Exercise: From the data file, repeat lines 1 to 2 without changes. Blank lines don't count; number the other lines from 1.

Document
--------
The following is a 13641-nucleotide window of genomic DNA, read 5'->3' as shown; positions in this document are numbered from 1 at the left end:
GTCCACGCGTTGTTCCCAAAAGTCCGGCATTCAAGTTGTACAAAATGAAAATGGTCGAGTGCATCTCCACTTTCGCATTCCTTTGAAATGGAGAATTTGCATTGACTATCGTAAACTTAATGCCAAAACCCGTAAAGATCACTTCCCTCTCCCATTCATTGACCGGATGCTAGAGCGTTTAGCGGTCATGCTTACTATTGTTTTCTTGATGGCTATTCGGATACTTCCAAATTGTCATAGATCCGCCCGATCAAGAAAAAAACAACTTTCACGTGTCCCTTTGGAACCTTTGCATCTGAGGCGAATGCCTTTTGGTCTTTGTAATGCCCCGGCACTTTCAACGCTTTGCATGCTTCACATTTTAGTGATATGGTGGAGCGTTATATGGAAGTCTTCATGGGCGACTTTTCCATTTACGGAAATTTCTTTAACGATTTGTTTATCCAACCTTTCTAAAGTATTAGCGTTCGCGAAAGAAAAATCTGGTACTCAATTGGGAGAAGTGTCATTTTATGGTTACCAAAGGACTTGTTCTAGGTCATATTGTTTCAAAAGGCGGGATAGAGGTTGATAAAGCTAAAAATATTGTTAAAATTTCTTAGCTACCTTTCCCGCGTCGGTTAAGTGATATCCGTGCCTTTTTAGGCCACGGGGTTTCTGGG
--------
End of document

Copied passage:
The following is a 13641-nucleotide window of genomic DNA, read 5'->3' as shown; positions in this document are numbered from 1 at the left end:
GTCCACGCGTTGTTCCCAAAAGTCCGGCATTCAAGTTGTACAAAATGAAAATGGTCGAGTGCATCTCCACTTTCGCATTCCTTTGAAATGGAGAATTTGCATTGACTATCGTAAACTTAATGCCAAAACCCGTAAAGATCACTTCCCTCTCCCATTCATTGACCGGATGCTAGAGCGTTTAGCGGTCATGCTTACTATTGTTTTCTTGATGGCTATTCGGATACTTCCAAATTGTCATAGATCCGCCCGATCAAGAAAAAAACAACTTTCACGTGTCCCTTTGGAACCTTTGCATCTGAGGCGAATGCCTTTTGGTCTTTGTAATGCCCCGGCACTTTCAACGCTTTGCATGCTTCACATTTTAGTGATATGGTGGAGCGTTATATGGAAGTCTTCATGGGCGACTTTTCCATTTACGGAAATTTCTTTAACGATTTGTTTATCCAACCTTTCTAAAGTATTAGCGTTCGCGAAAGAAAAATCTGGTACTCAATTGGGAGAAGTGTCATTTTATGGTTACCAAAGGACTTGTTCTAGGTCATATTGTTTCAAAAGGCGGGATAGAGGTTGATAAAGCTAAAAATATTGTTAAAATTTCTTAGCTACCTTTCCCGCGTCGGTTAAGTGATATCCGTGCCTTTTTAGGCCACGGGGTTTCTGGG